ElfLoader.cpp. This is expected. If you are not using Android Studio visual breakpoints, you can set your breakpoints here using the lldb console that is available now this breakpoint has been hit. To set a breakpoint, select the app tab (if running Dual, there will also be an
<app> javatab) from the debug window, and then select the
lldbconsole tab. Type the following into the console:
b <file>.cpp:<line number>
- Once your breakpoints have been set, click the continue execution button to move beyond the
ElfLoaderbreakpoint and your newly set native breakpoints should be hit. Debug as usual.
Attaching debuggers to content and other child processes
Internally, GeckoView has a multi-process architecture. The main Gecko process lives in the main Android process, but content rendering and some other functions live in child processes. This balances load, ensures certain critical security properties, and allows GeckoView to recover if content processes become unresponsive or crash. However, it’s generally delicate to debug child processes because they come and go.
The general approach is to make the Java code in the child process that you want to debug wait for a Java debugger at startup, and then to connect such a Java debugger manually from the Android Studio UI.
Bug 1522318 added environment variables that makes GeckoView wait for Java debuggers to attach, making this debug process more developer-friendly. See Configuring GeckoView for Automation for instructions on how to set environment variables that configure GeckoView’s runtime environment.
Making processes wait for a Java debugger
The following environment variable makes the main (Gecko) process wait for a Java debugger to connect:
This is a superset of Android Studio’s built-in debugging support so it’s not particularly useful (unless you want to attach a different jdwp debugger).
The following environment variable makes every child process wait for a Java debugger to connect:
MOZ_DEBUG_CHILD_WAIT_FOR_JAVA_DEBUGGER=suffix in the environment to make child processes with an Android process name ending with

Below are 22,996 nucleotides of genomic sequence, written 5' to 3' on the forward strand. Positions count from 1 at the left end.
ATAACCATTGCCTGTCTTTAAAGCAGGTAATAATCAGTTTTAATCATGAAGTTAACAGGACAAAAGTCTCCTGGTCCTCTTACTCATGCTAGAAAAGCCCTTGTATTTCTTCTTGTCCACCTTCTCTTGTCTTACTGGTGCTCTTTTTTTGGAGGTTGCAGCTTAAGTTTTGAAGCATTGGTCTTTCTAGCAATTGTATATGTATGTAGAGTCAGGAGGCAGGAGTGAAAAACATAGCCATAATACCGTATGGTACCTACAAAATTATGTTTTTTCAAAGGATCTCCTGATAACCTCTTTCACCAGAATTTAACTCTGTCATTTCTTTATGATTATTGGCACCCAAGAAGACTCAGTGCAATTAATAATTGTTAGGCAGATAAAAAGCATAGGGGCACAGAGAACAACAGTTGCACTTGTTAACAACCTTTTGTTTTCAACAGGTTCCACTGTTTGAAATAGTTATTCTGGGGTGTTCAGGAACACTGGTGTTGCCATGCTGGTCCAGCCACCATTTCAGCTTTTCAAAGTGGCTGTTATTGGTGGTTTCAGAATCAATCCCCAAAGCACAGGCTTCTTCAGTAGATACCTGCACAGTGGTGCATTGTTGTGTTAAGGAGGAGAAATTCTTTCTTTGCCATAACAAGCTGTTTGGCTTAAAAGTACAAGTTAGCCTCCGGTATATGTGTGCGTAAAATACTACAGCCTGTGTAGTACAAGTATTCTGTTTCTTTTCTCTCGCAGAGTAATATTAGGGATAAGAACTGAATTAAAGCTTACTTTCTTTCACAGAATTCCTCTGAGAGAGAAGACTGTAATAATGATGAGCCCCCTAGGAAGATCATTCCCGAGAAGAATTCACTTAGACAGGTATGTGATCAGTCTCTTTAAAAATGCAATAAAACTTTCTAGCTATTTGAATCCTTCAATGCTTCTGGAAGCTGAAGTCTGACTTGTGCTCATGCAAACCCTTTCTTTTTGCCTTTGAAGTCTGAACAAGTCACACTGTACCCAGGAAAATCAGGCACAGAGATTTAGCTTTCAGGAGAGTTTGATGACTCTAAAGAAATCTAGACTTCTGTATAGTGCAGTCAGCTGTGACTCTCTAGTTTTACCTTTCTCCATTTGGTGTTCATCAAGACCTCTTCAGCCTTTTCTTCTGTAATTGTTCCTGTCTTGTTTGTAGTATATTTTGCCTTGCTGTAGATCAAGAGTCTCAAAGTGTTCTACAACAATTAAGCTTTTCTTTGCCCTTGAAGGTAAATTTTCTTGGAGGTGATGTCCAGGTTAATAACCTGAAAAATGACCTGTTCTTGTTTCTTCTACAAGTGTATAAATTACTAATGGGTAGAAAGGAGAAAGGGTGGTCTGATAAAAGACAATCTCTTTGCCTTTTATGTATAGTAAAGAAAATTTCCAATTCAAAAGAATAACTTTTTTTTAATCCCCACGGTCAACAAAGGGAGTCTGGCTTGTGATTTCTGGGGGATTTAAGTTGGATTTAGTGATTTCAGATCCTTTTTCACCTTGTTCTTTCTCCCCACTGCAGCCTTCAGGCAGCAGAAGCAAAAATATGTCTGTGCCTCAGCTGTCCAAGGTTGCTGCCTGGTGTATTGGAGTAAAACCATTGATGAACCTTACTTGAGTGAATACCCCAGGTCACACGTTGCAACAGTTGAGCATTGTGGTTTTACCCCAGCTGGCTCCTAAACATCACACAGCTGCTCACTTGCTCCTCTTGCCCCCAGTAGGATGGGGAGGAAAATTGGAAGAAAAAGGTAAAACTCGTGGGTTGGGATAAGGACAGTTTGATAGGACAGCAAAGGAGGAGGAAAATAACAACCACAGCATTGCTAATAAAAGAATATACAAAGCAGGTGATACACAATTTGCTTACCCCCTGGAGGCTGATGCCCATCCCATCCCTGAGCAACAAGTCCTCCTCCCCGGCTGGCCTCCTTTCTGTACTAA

suffix wait for a Java debugger to connect. For example, the following environment variable makes every child content process wait for a Java debugger to connect:
Attaching a Java debugger to a waiting child process
This is standard: follow the Android Studio instructions. You must attach a Java debugger, so you almost certainly want to attach a
Dual debugger and you definitely can’t attach only a
Determining the correct process to attach to is a little tricky because the mapping from process ID (pid) to process name is not always clear. Gecko content child processes are suffixed
:tab at this time.
If you attach
Dual debuggers to both the main process and a content child process, you will have four (4!) debug tabs to manage in Android Studio, which is awkward. Android Studio doesn’t appear to configure attached debuggers in the same way that it configures debuggers connecting to launched Run Configurations, so you may need to manually configure search paths – i.e., you may need to invoke the contents of your
lldbinit file in the appropriate
lldb console by hand, using an invocation like
command source /absolute/path/to/topobjdir/lldbinit.
Android Studio also doesn’t appear to support targeting breakpoints from the UI (say, from clicking in a gutter) to specific debug tabs, so you may also need to set breakpoints in the appropriate
lldb console by hand.
Managing more debug tabs may require different approaches.